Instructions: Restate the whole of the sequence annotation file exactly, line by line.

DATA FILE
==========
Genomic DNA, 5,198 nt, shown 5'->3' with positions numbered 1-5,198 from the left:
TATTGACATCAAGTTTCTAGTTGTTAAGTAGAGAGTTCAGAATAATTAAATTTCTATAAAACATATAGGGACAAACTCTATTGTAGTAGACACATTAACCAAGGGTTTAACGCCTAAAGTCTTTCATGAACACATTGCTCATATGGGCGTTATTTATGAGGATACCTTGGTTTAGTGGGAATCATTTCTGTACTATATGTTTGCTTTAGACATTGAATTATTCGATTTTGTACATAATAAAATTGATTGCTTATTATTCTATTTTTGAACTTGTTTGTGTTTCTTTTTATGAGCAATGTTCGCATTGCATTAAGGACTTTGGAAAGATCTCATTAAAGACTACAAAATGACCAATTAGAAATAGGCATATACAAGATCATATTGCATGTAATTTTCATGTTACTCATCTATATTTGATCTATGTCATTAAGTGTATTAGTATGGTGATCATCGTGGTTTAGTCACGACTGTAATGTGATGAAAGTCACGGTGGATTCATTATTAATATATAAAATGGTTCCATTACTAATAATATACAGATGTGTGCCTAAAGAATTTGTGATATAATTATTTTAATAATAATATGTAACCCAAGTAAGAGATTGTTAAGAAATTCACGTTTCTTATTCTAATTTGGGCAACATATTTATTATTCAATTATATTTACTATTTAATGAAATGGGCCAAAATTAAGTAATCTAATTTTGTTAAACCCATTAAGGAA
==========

Genomic DNA, 5,198 nt, shown 5'->3' with positions numbered 1-5,198 from the left:
TATTGACATCAAGTTTCTAGTTGTTAAGTAGAGAGTTCAGAATAATTAAATTTCTATAAAACATATAGGGACAAACTCTATTGTAGTAGACACATTAACCAAGGGTTTAACGCCTAAAGTCTTTCATGAACACATTGCTCATATGGGCGTTATTTATGAGGATACCTTGGTTTAGTGGGAATCATTTCTGTACTATATGTTTGCTTTAGACATTGAATTATTCGATTTTGTACATAATAAAATTGATTGCTTATTATTCTATTTTTGAACTTGTTTGTGTTTCTTTTTATGAGCAATGTTCGCATTGCATTAAGGACTTTGGAAAGATCTCATTAAAGACTACAAAATGACCAATTAGAAATAGGCATATACAAGATCATATTGCATGTAATTTTCATGTTACTCATCTATATTTGATCTATGTCATTAAGTGTATTAGTATGGTGATCATCGTGGTTTAGTCACGACTGTAATGTGATGAAAGTCACGGTGGATTCATTATTAATATATAAAATGGTTCCATTACTAATAATATACAGATGTGTGCCTAAAGAATTTGTGATATAATTATTTTAATAATAATATGTAACCCAAGTAAGAGATTGTTAAGAAATTCACGTTTCTTATTCTAATTTGGGCAACATATTTATTATTCAATTATATTTACTATTTAATGAAATGGGCCAAAATTAAGTAATCTAATTTTGTTAAACCCATTAAGGAA